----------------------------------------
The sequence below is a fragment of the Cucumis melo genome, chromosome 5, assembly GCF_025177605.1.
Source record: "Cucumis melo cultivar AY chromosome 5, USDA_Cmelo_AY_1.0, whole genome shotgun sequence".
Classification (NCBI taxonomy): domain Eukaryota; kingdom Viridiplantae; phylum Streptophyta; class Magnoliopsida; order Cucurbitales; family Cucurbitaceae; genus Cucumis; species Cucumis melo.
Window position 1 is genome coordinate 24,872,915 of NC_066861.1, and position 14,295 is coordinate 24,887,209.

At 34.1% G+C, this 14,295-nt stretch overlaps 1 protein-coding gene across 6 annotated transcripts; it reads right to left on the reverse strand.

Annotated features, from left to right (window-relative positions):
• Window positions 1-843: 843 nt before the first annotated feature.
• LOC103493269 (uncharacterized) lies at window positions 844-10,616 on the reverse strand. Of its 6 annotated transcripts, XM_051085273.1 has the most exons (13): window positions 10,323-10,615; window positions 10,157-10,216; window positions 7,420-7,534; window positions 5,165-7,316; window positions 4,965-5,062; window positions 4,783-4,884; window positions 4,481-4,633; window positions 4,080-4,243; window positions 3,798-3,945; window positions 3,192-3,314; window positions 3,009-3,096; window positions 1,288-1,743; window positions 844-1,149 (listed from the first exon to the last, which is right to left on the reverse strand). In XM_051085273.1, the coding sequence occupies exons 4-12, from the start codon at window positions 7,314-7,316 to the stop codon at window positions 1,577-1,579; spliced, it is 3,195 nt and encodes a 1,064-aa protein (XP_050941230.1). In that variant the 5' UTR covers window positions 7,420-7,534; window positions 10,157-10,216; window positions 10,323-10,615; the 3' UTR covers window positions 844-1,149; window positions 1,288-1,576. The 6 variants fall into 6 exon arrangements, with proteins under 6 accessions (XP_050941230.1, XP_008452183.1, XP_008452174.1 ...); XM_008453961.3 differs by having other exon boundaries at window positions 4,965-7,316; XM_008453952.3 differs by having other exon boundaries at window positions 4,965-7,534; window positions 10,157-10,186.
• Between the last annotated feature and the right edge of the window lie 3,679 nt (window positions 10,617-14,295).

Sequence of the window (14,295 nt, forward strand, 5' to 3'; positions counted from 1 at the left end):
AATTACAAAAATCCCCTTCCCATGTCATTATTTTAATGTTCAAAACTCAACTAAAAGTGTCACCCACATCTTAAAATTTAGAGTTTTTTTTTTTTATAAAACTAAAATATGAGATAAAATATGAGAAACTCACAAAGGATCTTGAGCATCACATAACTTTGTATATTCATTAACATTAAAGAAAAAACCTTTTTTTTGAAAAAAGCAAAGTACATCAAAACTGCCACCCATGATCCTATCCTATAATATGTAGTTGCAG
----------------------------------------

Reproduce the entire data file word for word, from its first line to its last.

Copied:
The sequence below is a fragment of the Cucumis melo genome, chromosome 5, assembly GCF_025177605.1.
Source record: "Cucumis melo cultivar AY chromosome 5, USDA_Cmelo_AY_1.0, whole genome shotgun sequence".
Classification (NCBI taxonomy): domain Eukaryota; kingdom Viridiplantae; phylum Streptophyta; class Magnoliopsida; order Cucurbitales; family Cucurbitaceae; genus Cucumis; species Cucumis melo.
Window position 1 is genome coordinate 24,872,915 of NC_066861.1, and position 14,295 is coordinate 24,887,209.

At 34.1% G+C, this 14,295-nt stretch overlaps 1 protein-coding gene across 6 annotated transcripts; it reads right to left on the reverse strand.

Annotated features, from left to right (window-relative positions):
• Window positions 1-843: 843 nt before the first annotated feature.
• LOC103493269 (uncharacterized) lies at window positions 844-10,616 on the reverse strand. Of its 6 annotated transcripts, XM_051085273.1 has the most exons (13): window positions 10,323-10,615; window positions 10,157-10,216; window positions 7,420-7,534; window positions 5,165-7,316; window positions 4,965-5,062; window positions 4,783-4,884; window positions 4,481-4,633; window positions 4,080-4,243; window positions 3,798-3,945; window positions 3,192-3,314; window positions 3,009-3,096; window positions 1,288-1,743; window positions 844-1,149 (listed from the first exon to the last, which is right to left on the reverse strand). In XM_051085273.1, the coding sequence occupies exons 4-12, from the start codon at window positions 7,314-7,316 to the stop codon at window positions 1,577-1,579; spliced, it is 3,195 nt and encodes a 1,064-aa protein (XP_050941230.1). In that variant the 5' UTR covers window positions 7,420-7,534; window positions 10,157-10,216; window positions 10,323-10,615; the 3' UTR covers window positions 844-1,149; window positions 1,288-1,576. The 6 variants fall into 6 exon arrangements, with proteins under 6 accessions (XP_050941230.1, XP_008452183.1, XP_008452174.1 ...); XM_008453961.3 differs by having other exon boundaries at window positions 4,965-7,316; XM_008453952.3 differs by having other exon boundaries at window positions 4,965-7,534; window positions 10,157-10,186.
• Between the last annotated feature and the right edge of the window lie 3,679 nt (window positions 10,617-14,295).

Sequence of the window (14,295 nt, forward strand, 5' to 3'; positions counted from 1 at the left end):
AATTACAAAAATCCCCTTCCCATGTCATTATTTTAATGTTCAAAACTCAACTAAAAGTGTCACCCACATCTTAAAATTTAGAGTTTTTTTTTTTTATAAAACTAAAATATGAGATAAAATATGAGAAACTCACAAAGGATCTTGAGCATCACATAACTTTGTATATTCATTAACATTAAAGAAAAAACCTTTTTTTTGAAAAAAGCAAAGTACATCAAAACTGCCACCCATGATCCTATCCTATAATATGTAGTTGCAG